Five years on: what fell and what rose
Those who were at the forefront reflect on the movement that shifted the national conversation on inequality
In mid-October 2015, students all over SA spilled on to the streets to fight for level playing fields in the tertiary education sector, a game-changer moment in the country’s history. But five years later, some of those who took part have become cynics, saying the transformation journey is still in its infancy.
The Fallist Movement, characterised by #RhodesMustFall, #OutsourcingMustFall, #SexualHarassmentMustFall and #FeesMustFall, set the stage for much deeper conversations around inequality in the country.
Busisiwe Seabe, 25, who ascended to student leadership at Witwatersrand University in 2016, said she was still suffering the consequences of protesting.
“I’m still attending hearings and court cases because of Fees Must Fall. I have a breathing problem because of the teargas and my eyes were affected. The movement took a lot from me. I’m still suffering from PTSD in some way or the other. I wouldn’t march again. The state doesn’t care how many of us march. It’s become desensitised to our forms of protest.
“That day at Union Buildings was the first time I encountered teargas and a rubber bullet. That thing burns. That was the first time I got shot. I didn’t even feel it at first because my adrenaline was so high,” said the Critical Diversity Master’s student.
Seabe said the decolonisation of the education system was happening, but slowly.
“We now clearly know who the enemy is. We should remain genuine in the call for free and decolonised education. Violence is our everyday language; the violence we encountered from the state that was mitigated to students showed the normal character of this country,” Seabe added.
In October 2015 then-president Jacob Zuma announced that university fee increases would be frozen.
“We agreed that there will be a zero increase of university fees in 2016‚” the president announced during a massive and chaotic student protest at the Union Buildings.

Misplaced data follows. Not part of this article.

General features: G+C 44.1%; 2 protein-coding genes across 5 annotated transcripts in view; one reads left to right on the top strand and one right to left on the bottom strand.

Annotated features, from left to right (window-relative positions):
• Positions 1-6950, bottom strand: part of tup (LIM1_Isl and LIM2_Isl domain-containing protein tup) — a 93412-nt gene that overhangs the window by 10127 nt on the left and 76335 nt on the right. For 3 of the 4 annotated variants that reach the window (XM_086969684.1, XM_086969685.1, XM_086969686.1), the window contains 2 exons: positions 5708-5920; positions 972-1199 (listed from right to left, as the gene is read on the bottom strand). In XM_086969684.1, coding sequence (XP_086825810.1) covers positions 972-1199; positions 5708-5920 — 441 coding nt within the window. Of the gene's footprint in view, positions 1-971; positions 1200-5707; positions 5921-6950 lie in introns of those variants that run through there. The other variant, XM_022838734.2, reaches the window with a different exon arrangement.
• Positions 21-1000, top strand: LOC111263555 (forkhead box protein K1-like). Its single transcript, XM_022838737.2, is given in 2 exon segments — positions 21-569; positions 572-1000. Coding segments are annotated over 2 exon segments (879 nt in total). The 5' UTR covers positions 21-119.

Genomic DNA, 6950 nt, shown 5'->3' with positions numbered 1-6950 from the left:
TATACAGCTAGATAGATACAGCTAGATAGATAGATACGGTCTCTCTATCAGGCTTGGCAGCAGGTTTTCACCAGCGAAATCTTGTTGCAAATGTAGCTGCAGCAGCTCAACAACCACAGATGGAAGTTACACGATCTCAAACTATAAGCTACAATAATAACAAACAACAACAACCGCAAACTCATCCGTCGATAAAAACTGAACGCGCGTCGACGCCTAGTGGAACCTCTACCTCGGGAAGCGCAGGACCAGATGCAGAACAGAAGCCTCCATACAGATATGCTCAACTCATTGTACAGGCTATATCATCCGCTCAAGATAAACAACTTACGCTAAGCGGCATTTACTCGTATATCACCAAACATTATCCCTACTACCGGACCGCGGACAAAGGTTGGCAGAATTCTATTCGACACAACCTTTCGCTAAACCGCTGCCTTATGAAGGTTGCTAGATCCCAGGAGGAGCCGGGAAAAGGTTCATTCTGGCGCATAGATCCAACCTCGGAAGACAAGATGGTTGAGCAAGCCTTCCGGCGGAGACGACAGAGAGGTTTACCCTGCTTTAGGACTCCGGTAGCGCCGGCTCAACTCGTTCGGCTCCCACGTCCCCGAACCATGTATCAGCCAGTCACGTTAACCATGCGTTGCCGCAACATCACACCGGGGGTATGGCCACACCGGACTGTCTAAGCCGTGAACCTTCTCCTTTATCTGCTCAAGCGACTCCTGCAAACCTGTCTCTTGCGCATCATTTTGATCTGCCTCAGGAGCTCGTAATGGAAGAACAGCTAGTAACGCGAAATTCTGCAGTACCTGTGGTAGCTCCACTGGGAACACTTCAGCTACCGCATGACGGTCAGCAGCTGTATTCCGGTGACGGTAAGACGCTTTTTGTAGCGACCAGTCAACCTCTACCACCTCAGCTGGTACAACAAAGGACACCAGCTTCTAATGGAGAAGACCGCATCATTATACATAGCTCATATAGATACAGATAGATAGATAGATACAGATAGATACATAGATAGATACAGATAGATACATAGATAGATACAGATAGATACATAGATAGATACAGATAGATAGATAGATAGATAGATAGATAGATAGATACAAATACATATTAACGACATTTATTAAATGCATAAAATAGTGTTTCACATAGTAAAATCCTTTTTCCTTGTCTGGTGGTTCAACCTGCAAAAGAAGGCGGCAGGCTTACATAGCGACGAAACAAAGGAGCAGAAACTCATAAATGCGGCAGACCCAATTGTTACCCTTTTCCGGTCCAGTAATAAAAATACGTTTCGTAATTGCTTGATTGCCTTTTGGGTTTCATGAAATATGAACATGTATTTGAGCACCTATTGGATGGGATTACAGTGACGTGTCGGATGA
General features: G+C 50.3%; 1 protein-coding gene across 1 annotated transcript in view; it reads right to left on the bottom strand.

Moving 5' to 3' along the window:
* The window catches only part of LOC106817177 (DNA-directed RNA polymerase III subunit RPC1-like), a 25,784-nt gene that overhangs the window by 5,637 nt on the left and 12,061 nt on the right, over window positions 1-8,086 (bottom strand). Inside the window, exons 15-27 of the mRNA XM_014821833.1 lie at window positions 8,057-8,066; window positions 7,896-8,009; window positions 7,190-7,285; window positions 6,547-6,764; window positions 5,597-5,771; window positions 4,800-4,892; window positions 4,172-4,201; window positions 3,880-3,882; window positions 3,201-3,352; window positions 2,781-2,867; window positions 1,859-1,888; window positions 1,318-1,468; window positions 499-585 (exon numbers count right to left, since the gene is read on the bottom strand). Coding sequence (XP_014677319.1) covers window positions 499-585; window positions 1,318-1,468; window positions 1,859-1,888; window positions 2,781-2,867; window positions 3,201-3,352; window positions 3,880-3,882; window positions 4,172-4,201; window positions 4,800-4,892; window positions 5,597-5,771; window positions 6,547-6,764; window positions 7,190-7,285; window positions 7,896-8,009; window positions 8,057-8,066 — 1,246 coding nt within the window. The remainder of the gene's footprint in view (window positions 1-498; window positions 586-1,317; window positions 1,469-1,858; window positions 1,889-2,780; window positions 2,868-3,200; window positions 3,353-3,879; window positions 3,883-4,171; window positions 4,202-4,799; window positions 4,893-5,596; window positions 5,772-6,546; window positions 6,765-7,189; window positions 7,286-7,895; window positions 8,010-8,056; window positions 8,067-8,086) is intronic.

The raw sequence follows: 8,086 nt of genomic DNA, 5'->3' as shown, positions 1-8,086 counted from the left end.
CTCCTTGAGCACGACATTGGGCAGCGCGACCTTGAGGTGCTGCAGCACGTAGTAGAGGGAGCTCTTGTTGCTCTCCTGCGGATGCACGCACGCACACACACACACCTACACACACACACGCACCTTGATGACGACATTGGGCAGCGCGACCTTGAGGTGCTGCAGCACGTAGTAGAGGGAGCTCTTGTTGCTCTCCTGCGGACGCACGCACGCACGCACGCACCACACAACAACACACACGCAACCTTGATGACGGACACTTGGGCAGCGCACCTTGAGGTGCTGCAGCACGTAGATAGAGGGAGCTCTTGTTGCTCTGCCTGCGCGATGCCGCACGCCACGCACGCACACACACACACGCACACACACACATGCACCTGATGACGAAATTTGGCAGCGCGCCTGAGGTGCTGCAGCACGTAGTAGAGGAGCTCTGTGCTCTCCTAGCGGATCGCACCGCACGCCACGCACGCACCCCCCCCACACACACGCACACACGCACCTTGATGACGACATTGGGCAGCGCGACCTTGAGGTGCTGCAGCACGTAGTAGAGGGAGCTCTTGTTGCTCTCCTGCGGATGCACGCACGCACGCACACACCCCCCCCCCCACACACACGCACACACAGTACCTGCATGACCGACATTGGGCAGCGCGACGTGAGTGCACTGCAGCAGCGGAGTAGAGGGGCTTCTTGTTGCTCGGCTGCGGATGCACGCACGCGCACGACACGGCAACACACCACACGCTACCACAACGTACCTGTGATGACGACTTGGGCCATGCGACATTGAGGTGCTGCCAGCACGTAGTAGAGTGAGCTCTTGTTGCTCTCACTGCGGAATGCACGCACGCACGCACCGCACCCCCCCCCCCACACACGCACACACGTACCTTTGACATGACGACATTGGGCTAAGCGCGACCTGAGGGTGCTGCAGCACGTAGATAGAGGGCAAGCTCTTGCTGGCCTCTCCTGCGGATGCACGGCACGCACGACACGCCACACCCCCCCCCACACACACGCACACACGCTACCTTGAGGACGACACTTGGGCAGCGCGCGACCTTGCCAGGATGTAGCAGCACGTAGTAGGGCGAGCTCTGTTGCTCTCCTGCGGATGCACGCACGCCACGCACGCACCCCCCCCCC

This news broke the movement into two; some were satisfied and ready to go back to class, while others wanted more.
“That’s when the real conversation started. We want an African-centred curriculum, one that would be centred in African epistemology and incorporate African methodology of learning.
“We want an education system that is accessible and inclusive of minority communities such as the LGBTQI+, not just as a slogan but in the literature we engage. At the heart of it is affordability.
“We want real freedom in our universities, as we consider them a microcosm of our society,” Seabe added.
We want an education system that is accessible and inclusive of minority communities such as the LGBTQI+, not just as a slogan but in the literature we engage.Busisiwe Seabe, former student leader
For Tshwane University of Technology (TUT) student leader Moeletsi “Juju” Sekgololo, the #FeesMustFall memory brings back anger. He is bitter when he remembers the march to the Union Buildings on October 20 in 2016, saying student leaders from so-called prestigious universities “hijacked” the march, causing conflict among the students.
“Those from the likes of Wits wanted to claim hegemony over the revolution. On that day we filled up buses and met at Burgers Park. We marched all the way to the Union Buildings. While we were busy with the protest at Union Buildings, these guys from Wits came with an Iveco [van] with cameras and the media, they wanted to claim the movement as their own. That’s when the tension began, a conflict ensued, we started chasing them.
“We have been striking, we started Fees Must Fall. But prominent universities have a tendency of putting a face to something and owning it. The movement belongs to no one; it’s about the struggles of poor students,” said Sekgololo.
Seabe, who joined the movement as a logistics coordinator at Wits, recalled how the situation spun out of control as they were attacked by fellow students.